Beneath the riches and excitement of Anthony Joshua and Tyson Fury in the heavyweight division, British boxing is in a state of transition. While some familiar names find their careers perilously balanced on a cliff edge, others are trying to make the climb to elite level.
This weekend sees two former world champions from the UK — Ryan Burnett and Billy Joe Saunders — try to revive their careers in fights shown live on ESPN+ in the US on Friday and Saturday respectively, while Josh Taylor aims to emerge as Britain’s latest world champion in Glasgow, also on Saturday.
And UK boxing needs a new big-name attraction — especially outside the heavyweight division — after the retirement of stars such as David Haye, Tony Bellew, James DeGale and George Groves in the last six months.
Other headline acts such as Amir Khan and Anthony Crolla have recently suffered crushing defeats against two of the world’s best boxers, Terence Crawford and Vasiliy Lomachenko respectively, making it unlikely they will scale such heights again. Carl Frampton and Kell Brook, no strangers to world title fights, are also running out of time to win one again.
However, Burnett and Saunders have pathways ahead of them that offer a route back to the top.
Former IBF and WBA world bantamweight champion Burnett (19-1, 9 KOs), 26, has his first fight since November when a back injury ended a defence against Nonito Donaire. Burnett faces Jelbirt Gomera (14-5, 7 KOs), of the Philippines, at the Ulster Hall in his home city of Belfast on Friday and is expected to progress to set up a shot at WBO champion Zolani Tete later this year.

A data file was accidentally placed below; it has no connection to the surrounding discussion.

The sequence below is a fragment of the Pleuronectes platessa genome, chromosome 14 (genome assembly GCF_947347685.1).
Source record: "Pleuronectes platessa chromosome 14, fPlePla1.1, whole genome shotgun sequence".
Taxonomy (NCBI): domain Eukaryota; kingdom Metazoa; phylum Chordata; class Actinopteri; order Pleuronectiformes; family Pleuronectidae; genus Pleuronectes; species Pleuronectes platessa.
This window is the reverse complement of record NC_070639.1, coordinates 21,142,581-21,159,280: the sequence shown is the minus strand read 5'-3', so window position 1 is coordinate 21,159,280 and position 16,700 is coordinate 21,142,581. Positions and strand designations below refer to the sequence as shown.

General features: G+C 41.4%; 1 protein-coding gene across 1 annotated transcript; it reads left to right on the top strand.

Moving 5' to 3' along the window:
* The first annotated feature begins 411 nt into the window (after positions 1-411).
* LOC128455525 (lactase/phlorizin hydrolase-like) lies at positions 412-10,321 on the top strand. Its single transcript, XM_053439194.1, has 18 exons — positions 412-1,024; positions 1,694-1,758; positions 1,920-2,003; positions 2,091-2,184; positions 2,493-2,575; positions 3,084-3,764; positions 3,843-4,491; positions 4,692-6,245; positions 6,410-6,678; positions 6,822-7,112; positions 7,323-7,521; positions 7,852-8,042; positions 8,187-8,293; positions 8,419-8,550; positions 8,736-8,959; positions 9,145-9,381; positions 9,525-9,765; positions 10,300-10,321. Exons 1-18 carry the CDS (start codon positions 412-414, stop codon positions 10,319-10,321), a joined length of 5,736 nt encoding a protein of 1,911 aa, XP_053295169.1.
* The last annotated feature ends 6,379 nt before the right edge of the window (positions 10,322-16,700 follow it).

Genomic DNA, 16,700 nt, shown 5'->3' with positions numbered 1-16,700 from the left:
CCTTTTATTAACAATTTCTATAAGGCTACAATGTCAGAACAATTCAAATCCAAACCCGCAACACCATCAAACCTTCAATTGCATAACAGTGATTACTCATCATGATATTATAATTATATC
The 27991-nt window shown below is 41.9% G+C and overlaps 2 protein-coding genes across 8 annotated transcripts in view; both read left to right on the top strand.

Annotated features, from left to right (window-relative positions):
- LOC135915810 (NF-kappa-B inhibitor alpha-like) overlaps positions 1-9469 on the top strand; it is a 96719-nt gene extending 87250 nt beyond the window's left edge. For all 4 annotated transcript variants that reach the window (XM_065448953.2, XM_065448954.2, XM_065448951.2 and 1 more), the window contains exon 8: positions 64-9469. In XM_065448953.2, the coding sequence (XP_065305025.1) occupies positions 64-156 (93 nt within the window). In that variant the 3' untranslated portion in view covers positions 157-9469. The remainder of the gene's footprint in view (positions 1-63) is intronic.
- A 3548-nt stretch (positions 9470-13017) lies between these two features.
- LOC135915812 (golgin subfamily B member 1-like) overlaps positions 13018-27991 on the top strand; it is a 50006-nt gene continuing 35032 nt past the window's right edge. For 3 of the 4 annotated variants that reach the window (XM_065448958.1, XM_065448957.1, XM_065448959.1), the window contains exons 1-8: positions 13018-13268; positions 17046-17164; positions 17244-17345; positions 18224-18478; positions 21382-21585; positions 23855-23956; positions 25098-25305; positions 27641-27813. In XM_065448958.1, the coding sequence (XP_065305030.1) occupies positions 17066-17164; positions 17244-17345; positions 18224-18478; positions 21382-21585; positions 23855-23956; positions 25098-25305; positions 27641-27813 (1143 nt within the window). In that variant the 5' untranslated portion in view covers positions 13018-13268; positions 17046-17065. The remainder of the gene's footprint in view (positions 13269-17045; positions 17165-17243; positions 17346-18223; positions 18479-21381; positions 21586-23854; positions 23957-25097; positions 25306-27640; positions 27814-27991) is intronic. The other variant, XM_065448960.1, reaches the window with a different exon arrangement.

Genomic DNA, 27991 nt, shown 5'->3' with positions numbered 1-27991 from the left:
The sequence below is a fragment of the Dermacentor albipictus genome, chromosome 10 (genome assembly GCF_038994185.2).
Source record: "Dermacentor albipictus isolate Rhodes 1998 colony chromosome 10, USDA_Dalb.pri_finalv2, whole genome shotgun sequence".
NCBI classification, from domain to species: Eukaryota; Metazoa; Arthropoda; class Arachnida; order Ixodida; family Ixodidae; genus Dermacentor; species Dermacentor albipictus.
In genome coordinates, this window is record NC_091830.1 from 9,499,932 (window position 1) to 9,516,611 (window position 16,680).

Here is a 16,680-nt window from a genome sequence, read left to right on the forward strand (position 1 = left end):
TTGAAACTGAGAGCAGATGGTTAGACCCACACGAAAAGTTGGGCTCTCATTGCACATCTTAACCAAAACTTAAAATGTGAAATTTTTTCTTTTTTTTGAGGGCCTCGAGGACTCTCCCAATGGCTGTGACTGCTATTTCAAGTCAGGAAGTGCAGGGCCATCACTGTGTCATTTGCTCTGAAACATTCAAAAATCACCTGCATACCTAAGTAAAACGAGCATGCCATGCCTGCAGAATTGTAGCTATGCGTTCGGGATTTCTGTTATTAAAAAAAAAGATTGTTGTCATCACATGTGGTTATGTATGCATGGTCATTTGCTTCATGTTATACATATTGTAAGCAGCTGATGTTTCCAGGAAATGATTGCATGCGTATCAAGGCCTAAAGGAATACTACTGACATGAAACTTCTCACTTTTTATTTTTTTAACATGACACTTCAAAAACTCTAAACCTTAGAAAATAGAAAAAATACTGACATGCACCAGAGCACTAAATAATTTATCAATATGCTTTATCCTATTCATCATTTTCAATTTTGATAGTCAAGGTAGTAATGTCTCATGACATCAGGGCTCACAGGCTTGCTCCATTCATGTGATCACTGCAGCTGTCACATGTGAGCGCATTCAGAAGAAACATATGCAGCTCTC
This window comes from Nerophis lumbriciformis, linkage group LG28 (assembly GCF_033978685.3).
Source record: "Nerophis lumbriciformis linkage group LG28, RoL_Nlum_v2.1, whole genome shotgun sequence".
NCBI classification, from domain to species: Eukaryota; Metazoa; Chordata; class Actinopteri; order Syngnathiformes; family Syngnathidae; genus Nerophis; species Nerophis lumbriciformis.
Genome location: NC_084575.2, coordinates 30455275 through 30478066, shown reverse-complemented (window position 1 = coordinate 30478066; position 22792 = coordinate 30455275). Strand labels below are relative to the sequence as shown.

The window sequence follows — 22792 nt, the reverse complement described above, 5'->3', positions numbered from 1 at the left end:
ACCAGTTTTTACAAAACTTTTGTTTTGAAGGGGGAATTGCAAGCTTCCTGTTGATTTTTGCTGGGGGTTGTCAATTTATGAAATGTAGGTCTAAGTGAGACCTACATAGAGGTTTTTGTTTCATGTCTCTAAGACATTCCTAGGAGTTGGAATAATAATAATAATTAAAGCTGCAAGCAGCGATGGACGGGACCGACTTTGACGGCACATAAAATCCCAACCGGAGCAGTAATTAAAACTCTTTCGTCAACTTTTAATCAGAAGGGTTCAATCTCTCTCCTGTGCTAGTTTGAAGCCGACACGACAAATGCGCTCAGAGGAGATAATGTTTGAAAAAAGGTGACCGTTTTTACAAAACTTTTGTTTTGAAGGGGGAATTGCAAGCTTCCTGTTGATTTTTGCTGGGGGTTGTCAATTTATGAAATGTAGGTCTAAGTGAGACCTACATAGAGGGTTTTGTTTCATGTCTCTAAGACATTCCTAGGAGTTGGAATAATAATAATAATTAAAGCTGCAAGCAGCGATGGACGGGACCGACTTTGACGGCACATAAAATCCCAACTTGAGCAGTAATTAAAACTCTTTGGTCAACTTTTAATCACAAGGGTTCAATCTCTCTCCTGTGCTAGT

Saunders (27-0, 13 KOs), 29, takes on Germany-based Serbian Shefat Isufi (27-3-2, 20 KOs), 29, for the vacant WBO world super-middleweight title at Stevenage FC’s football stadium in Hertfordshire, England. Saunders, who now trains alongside former world heavyweight champion Tyson Fury in Manchester, only plans on fighting for another two years after telling ESPN he wants to retire at 31.
After losing the WBO middleweight belt due to a failed drugs test last year, Saunders hopes there is still time left for him to fight one of the big names, which has so far eluded him.
One of those hoping to fill the void left by all the big name retirees is Taylor (14-0, 12 KOs), 28, an immaculate boxer who is trained by Shane McGuigan along with Luke Campbell. Taylor, from Edinburgh in Scotland, was on the same Great Britain boxing team as Campbell at the 2012 Olympics, but was left in tears after missing out on a medal.
Despite that setback, Taylor is a good bet to cement his place as one of the world’s best in Glasgow when he takes on Belarussian Ivan Baranchyk (19-0, 12 KOs) for the IBF super lightweight title in the semifinal of the World Boxing Super Series (WBSS). Win, and Taylor faces American Regis Prograis, the WBA champion, in the WBSS final and a world title unification fight.
For Taylor, the pathway is there for fame and fortune, and British boxing needs him to succeed.
Campbell (20-2, 16 KOs), 31, also has a world title shot up next — but faces the world’s best boxer in Lomachenko.
Taylor and Saunders have easier tasks this weekend, and can increase Britain’s tally of world champions from the current list of five: Joshua (WBA-IBF-WBO); super-middleweight Callum Smith (WBA); featherweight Josh Warrington (IBF); junior bantamweight Kal Yafai (WBA) and flyweight Charlie Edwards (WBC).
Others sharing the same goal as Taylor include super-middleweight Chris Eubank Jr and light-heavyweight Anthony Yarde. Daniel Dubois and Joe Joyce have had less than 20 fights between them but are part of the biggest story in British boxing right now — the heavyweight division — and are among a new generation of UK boxers hoping to replace those closing in on retirement.
But with Joshua, Fury and Dillian Whyte getting all the attention in British boxing, others will have to do something pretty special to steal some of the limelight. Burnett, Saunders and Taylor aim to do just that, starting this weekend.